Neural activity in prefrontal cortex during copying geometrical shapes I. Single cells encode shape, sequence and metric parameters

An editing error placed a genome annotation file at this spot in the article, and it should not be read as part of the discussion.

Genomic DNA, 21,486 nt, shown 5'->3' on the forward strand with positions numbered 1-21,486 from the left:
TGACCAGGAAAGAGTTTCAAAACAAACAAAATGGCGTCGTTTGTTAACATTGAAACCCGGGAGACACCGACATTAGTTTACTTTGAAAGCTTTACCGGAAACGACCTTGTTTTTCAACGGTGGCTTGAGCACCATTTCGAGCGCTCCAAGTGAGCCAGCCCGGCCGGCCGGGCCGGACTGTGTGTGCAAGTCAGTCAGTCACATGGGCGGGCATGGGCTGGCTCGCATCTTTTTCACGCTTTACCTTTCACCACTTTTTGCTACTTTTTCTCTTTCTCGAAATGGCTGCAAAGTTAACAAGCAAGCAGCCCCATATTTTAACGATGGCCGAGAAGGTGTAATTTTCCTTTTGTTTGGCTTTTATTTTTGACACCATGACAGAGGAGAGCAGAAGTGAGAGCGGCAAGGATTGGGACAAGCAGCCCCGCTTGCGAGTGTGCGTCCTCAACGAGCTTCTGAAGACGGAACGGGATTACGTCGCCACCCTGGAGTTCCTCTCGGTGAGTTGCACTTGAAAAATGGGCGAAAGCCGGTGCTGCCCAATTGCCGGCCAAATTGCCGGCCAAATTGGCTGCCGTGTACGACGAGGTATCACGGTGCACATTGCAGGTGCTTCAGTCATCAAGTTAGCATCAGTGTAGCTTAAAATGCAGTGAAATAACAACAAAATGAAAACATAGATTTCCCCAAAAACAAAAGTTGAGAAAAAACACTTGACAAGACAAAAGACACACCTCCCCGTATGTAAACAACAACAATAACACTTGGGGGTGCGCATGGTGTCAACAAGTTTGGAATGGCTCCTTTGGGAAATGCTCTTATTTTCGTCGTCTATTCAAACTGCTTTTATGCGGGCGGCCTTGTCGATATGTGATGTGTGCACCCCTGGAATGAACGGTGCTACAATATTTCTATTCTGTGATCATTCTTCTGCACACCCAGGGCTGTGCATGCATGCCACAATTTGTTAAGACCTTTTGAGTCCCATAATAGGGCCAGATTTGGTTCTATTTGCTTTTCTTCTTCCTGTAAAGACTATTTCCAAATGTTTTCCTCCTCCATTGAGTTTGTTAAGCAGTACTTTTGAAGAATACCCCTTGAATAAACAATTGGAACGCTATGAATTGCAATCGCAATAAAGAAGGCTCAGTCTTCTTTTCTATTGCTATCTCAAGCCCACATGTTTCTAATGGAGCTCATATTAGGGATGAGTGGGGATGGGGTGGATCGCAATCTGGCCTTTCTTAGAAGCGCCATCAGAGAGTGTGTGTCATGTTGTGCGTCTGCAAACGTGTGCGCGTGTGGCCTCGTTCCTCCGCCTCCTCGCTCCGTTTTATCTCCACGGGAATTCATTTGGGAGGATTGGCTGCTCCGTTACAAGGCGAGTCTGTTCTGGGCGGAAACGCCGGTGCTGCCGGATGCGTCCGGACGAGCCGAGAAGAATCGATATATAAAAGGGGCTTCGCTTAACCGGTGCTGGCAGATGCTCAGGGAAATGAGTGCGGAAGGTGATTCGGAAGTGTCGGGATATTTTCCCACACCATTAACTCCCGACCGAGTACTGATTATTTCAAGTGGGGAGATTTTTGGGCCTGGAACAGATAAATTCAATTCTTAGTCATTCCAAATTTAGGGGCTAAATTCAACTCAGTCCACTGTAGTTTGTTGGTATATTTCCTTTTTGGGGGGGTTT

In drawing a copy of a geometrical shape, a sequence of movements must be produced to represent the sides of the object in the proper spatial relationship. We investigated neural mechanisms of this process by training monkeys to draw (using a joystick) copies of geometrical shapes (triangles, squares, trapezoids and inverted triangles) presented on a video monitor while recording single cell activity in prefrontal cortex. The drawing trajectories monkeys produced were divided into a series of discrete segments, varying in direction and length. We performed a stepwise multiple linear regression analysis to identify those copy parameters significantly influencing cell activity. The copied shape (e.g., triangle, square) and the serial position of the segment within each trajectory were the most prevalent effects (in 46% and 43% of cells, respectively), followed by segment direction (32%) and length (16%). Effects of temporal factors (maximum segment speed and time to maximum segment speed) were less frequent. These results demonstrate that prefrontal neurons encode several spatial and sequence variables that define copy trajectories. We also found that specific groupings of significant effects tended to occur together in single neurons. Specifically, single neurons simultaneously processed the serial position of a segment within each trajectory along with the corresponding spatial (but not temporal) attributes of that segment (i.e., direction and length), as well as with the overall shape to which the segments belong. Finally, we discovered that relationships between neural activity and segment serial position were systematic in many instances, described by monotonically increasing and decreasing functions, as well as parabolic functions. These findings indicate that, within the copying task, the serial segment position is a key factor for neural activity in the periprincipalis area of the prefrontal cortex.